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Instead of the Dishes » Mommyhood, Product Reviews » Free Range Kids: Part 1

Free Range Kids: Part 1

My friend Nicole is leading a book discussion at MOMcation at the end of this month.  The book she picked is called Free-Range Kids by Lenore Skenazy.  I wanted to write this post after I had read just the first couple chapters, but I can’t stop reading the book long enough to write the post!

The basic premise of Free-Range Kids is that we, as Americans, have been trained into a culture of fear, especially when it comes to our children.  Skenazy addresses issues such as crimes against children, the influx of safety products on the market, and the pressure on parents to raise an army of baby geniuses with a frankness and wit that is fun to read and easy to understand.  She bases her discussions on statistics such as the fact that violent crime rates have been falling since the early nineties, even though media hype has us all believing that there is a pedophile hiding around every corner.

For me, this book is interesting because I feel I am already a fairly laid-back parent.  I come from a childhood of playing in the woods, and in the creek, with no parental supervision, based on what I can remember, as early as age 6.  In 3rd and 4th grade, I roamed the neighborhood (and the 20 acres we lived on) on my bike.  In these same years, I owned a bow and arrow and a .22 rifle (both kid sized).  When I was 9, I spent the entire summer in the care of a babysitter who was 12.  At the age of 14, I traveled to the UK with a group of cross-country runners, and have fond memories of exploring London with a pack of 4-5 other teens.  And still, it is hard for me to imagine these same experiences for my own children.  According to Skenazy, it’s all in our heads.

So, I’m curious if anyone else has read this book, or is reading this book, and what your thoughts are.  I’m looking forward to hearing what other moms think about Free-Range Kids when we discuss it at MOMcation.  It seems to be very polarizing.  Some moms that I’ve mentioned it to have a very strong negative reaction to it.  One mom I know said, “I don’t care what the statistics are.  If it happens to your kid, the chances are 100%!”  So true.  Of course, her 12-year-old also cannot order for himself at restaurants or cut his own meat at dinner.   Other moms assume that these issues don’t apply to them, since their kids are too young to run down to the playground by themselves anyway.  However, thus far, I’ve found every chapter very relate-able as the parent of a 2 and 3-year-old.

I’m about half-way through, and I’ll be posting again about it after MOMcation, but would love to hear your thoughts and comments in the meantime.  Ok, back to reading now!

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4 Responses to "Free Range Kids: Part 1"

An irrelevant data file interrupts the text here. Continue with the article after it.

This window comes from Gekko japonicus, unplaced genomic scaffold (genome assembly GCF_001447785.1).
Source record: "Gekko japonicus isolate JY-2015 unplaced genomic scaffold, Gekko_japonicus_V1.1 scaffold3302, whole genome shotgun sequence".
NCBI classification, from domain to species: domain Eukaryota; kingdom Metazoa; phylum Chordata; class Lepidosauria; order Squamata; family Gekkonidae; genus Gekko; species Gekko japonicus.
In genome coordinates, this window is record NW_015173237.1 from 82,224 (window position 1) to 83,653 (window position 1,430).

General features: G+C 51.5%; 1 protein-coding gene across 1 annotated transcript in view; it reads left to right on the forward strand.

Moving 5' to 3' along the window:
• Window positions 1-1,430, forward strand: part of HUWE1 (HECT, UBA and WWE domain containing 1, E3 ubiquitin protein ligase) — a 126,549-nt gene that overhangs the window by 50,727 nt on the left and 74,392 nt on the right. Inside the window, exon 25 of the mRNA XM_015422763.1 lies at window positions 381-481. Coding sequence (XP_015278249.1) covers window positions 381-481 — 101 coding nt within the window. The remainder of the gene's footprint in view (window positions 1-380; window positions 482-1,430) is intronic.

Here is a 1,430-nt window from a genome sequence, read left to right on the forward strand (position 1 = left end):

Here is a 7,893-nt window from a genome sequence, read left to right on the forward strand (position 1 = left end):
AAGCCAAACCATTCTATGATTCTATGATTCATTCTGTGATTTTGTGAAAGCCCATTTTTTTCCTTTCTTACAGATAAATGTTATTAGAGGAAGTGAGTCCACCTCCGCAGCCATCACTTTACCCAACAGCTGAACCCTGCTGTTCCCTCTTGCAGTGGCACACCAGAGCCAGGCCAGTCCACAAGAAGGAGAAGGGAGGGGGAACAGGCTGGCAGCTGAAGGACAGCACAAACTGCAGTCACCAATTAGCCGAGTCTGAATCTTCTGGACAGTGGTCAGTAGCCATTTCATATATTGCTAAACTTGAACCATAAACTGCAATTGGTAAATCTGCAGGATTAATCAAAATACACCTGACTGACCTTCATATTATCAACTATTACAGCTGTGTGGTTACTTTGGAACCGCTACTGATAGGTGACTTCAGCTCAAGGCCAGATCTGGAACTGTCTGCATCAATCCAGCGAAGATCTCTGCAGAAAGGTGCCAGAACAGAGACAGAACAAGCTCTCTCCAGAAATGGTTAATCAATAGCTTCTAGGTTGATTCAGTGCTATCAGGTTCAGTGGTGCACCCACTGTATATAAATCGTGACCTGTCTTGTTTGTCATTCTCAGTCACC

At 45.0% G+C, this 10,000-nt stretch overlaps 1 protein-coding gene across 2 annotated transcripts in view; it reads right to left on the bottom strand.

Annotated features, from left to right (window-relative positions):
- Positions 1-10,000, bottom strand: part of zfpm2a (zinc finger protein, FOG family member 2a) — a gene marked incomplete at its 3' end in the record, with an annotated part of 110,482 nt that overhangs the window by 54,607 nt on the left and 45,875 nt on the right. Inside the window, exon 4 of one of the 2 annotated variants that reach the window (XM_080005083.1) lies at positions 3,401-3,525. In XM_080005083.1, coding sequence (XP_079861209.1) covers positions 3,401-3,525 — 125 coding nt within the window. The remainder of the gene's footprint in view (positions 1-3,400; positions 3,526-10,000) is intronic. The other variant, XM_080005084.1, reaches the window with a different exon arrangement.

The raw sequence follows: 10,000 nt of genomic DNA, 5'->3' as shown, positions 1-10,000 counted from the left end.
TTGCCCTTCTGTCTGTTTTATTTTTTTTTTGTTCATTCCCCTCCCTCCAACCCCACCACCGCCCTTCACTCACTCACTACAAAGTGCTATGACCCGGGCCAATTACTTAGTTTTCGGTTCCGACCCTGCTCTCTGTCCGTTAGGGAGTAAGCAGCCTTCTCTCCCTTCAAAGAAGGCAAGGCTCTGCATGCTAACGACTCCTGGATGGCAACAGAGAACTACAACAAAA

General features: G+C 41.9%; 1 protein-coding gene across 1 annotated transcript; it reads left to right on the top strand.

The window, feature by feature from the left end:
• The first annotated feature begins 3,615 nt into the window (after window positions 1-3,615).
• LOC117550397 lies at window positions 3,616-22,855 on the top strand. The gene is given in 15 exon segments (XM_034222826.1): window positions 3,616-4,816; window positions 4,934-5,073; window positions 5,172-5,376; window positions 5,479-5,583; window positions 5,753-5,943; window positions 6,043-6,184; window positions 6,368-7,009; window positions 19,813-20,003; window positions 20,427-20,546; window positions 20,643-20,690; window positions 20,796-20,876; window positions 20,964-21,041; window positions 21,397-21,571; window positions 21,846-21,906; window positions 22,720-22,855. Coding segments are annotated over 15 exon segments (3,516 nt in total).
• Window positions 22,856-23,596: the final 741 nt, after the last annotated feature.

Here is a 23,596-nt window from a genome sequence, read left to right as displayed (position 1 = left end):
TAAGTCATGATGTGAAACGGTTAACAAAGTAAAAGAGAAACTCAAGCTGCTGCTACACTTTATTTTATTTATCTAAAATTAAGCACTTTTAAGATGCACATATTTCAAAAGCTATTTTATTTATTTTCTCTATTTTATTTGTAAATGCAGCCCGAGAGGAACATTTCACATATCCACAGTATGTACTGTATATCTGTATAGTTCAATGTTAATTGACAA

1. Sarah Nord says:

    I need to check out this book! I’m such a psycho-mom, and I’m afraid I’ll be waaaaaay overprotective of the boys as they get old enough to start playing with kids in the neighborhood. I had such freedom as a child, living out in the country, and I need to find a way to give my kids some freedom, too, w/out hyperventilating every time they walk out the door.

  2. Fawn says:

    Sarah, I would love to hear your take on this book as a “psycho-mom” (I’m not sure how true that is…). If you can’t find it in the library, I’d be happy to send my copy to you at the end of this month.

  3. Brooke says:

    We read this in book club at my request (Nicole is in book club with me :) recently. I’m on the free-range end of the spectrum, at least in theory. Since Sadie is still so young, it’s not like I’m sending her across the street to play by herself yet. But I am kind of prepping myself to be that kind of parent. I like to let Sadie work things out by herself. She plays independently pretty well, and sometimes she fails at something new. And I just let her. I see a lot of parents showing their kids how to put the square block into the square hole over and over again. I figure Sadie’s going to figure that stuff out on her own anyway, so what’s the point in my trying to hurry it. I also let Sadie get hurt a little. That sounds worse that it is, I think. Barring an extreme safety situation, I pretty much let her toddle along and deal with the bumps and bruises as they come. And I let her eat dirt and sticks (this is kind of a problem when I’m around my family…it sort of freaks them out, I think).

    The book, for me, was sort of “preaching to the choir,” but I found it to be reassuring in the sense that Sadie is going to be just fine, and maybe even better off, if I give her the kind of freedom I used to have (wandering the Mall–gross–at 11, babysitting three boys all summer at 14). I think getting into this mindset early on in Sadie’s life will really be helpful. It’s also a useful tool for dealing with the worrywarts out there.

  4. Kim says:

    I need to read this book. I was a total free-range kid. And a lot of my playground was New York City. Riding the NYC bus alone, and free-range of my rural neighborhood to ride my bike as I pleased.

    As a parent, I’m a mix of both now. I live in a very helicopter-parent area and find myself feeding into it. Yet I let the Little Ballerina ride her bike on our dead-end street alone at age 5 and visit our neighbors.

    I would love to sit in on this book talk!

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